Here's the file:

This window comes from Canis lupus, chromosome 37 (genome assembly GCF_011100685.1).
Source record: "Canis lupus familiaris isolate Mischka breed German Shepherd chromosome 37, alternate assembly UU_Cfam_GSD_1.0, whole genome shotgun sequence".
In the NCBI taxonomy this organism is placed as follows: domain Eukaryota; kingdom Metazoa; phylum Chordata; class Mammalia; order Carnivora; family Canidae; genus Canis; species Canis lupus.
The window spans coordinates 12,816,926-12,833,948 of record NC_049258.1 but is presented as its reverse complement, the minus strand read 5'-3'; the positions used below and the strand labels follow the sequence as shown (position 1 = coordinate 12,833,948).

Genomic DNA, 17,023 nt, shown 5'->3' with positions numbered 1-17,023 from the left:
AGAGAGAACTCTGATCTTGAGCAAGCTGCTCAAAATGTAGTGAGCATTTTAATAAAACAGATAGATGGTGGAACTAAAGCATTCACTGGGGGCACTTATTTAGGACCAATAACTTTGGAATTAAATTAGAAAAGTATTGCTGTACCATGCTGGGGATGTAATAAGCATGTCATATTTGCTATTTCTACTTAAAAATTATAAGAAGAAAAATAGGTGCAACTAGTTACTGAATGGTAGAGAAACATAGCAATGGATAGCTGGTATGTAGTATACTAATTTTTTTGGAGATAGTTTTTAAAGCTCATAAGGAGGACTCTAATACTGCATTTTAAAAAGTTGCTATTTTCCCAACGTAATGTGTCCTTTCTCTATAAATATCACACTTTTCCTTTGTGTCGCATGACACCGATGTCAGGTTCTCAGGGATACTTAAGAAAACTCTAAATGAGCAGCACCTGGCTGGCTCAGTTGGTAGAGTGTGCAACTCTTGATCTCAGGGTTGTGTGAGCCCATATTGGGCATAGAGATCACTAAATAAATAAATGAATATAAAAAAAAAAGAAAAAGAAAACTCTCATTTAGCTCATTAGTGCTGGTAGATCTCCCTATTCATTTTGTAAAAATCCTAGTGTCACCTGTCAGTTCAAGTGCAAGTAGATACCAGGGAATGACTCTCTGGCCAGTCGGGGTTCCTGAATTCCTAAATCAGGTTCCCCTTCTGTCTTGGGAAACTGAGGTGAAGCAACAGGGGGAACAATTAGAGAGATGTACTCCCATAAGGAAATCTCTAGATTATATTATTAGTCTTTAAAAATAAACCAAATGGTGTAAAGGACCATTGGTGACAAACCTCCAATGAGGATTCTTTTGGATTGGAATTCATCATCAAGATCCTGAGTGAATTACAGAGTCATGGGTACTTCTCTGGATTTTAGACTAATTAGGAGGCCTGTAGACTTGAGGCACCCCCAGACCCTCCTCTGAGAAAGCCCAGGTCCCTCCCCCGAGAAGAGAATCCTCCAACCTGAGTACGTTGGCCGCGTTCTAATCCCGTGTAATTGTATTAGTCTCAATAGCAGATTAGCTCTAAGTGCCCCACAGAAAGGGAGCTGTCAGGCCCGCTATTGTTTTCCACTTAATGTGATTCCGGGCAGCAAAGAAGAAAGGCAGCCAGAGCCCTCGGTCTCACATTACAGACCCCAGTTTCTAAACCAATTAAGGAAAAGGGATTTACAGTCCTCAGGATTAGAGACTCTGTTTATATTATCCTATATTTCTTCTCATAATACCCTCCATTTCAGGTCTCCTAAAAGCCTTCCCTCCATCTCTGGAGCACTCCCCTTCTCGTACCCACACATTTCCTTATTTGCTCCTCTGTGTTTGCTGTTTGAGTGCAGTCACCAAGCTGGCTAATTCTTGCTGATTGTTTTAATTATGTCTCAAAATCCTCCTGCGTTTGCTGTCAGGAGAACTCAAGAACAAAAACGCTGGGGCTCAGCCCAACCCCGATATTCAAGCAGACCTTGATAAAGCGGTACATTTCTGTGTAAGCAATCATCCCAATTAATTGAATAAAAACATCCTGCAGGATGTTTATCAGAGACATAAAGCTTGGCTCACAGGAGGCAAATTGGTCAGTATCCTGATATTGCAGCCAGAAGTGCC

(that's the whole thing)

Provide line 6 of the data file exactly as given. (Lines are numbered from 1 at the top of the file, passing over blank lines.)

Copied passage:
AGAGAGAACTCTGATCTTGAGCAAGCTGCTCAAAATGTAGTGAGCATTTTAATAAAACAGATAGATGGTGGAACTAAAGCATTCACTGGGGGCACTTATTTAGGACCAATAACTTTGGAATTAAATTAGAAAAGTATTGCTGTACCATGCTGGGGATGTAATAAGCATGTCATATTTGCTATTTCTACTTAAAAATTATAAGAAGAAAAATAGGTGCAACTAGTTACTGAATGGTAGAGAAACATAGCAATGGATAGCTGGTATGTAGTATACTAATTTTTTTGGAGATAGTTTTTAAAGCTCATAAGGAGGACTCTAATACTGCATTTTAAAAAGTTGCTATTTTCCCAACGTAATGTGTCCTTTCTCTATAAATATCACACTTTTCCTTTGTGTCGCATGACACCGATGTCAGGTTCTCAGGGATACTTAAGAAAACTCTAAATGAGCAGCACCTGGCTGGCTCAGTTGGTAGAGTGTGCAACTCTTGATCTCAGGGTTGTGTGAGCCCATATTGGGCATAGAGATCACTAAATAAATAAATGAATATAAAAAAAAAAGAAAAAGAAAACTCTCATTTAGCTCATTAGTGCTGGTAGATCTCCCTATTCATTTTGTAAAAATCCTAGTGTCACCTGTCAGTTCAAGTGCAAGTAGATACCAGGGAATGACTCTCTGGCCAGTCGGGGTTCCTGAATTCCTAAATCAGGTTCCCCTTCTGTCTTGGGAAACTGAGGTGAAGCAACAGGGGGAACAATTAGAGAGATGTACTCCCATAAGGAAATCTCTAGATTATATTATTAGTCTTTAAAAATAAACCAAATGGTGTAAAGGACCATTGGTGACAAACCTCCAATGAGGATTCTTTTGGATTGGAATTCATCATCAAGATCCTGAGTGAATTACAGAGTCATGGGTACTTCTCTGGATTTTAGACTAATTAGGAGGCCTGTAGACTTGAGGCACCCCCAGACCCTCCTCTGAGAAAGCCCAGGTCCCTCCCCCGAGAAGAGAATCCTCCAACCTGAGTACGTTGGCCGCGTTCTAATCCCGTGTAATTGTATTAGTCTCAATAGCAGATTAGCTCTAAGTGCCCCACAGAAAGGGAGCTGTCAGGCCCGCTATTGTTTTCCACTTAATGTGATTCCGGGCAGCAAAGAAGAAAGGCAGCCAGAGCCCTCGGTCTCACATTACAGACCCCAGTTTCTAAACCAATTAAGGAAAAGGGATTTACAGTCCTCAGGATTAGAGACTCTGTTTATATTATCCTATATTTCTTCTCATAATACCCTCCATTTCAGGTCTCCTAAAAGCCTTCCCTCCATCTCTGGAGCACTCCCCTTCTCGTACCCACACATTTCCTTATTTGCTCCTCTGTGTTTGCTGTTTGAGTGCAGTCACCAAGCTGGCTAATTCTTGCTGATTGTTTTAATTATGTCTCAAAATCCTCCTGCGTTTGCTGTCAGGAGAACTCAAGAACAAAAACGCTGGGGCTCAGCCCAACCCCGATATTCAAGCAGACCTTGATAAAGCGGTACATTTCTGTGTAAGCAATCATCCCAATTAATTGAATAAAAACATCCTGCAGGATGTTTATCAGAGACATAAAGCTTGGCTCACAGGAGGCAAATTGGTCAGTATCCTGATATTGCAGCCAGAAGTGCC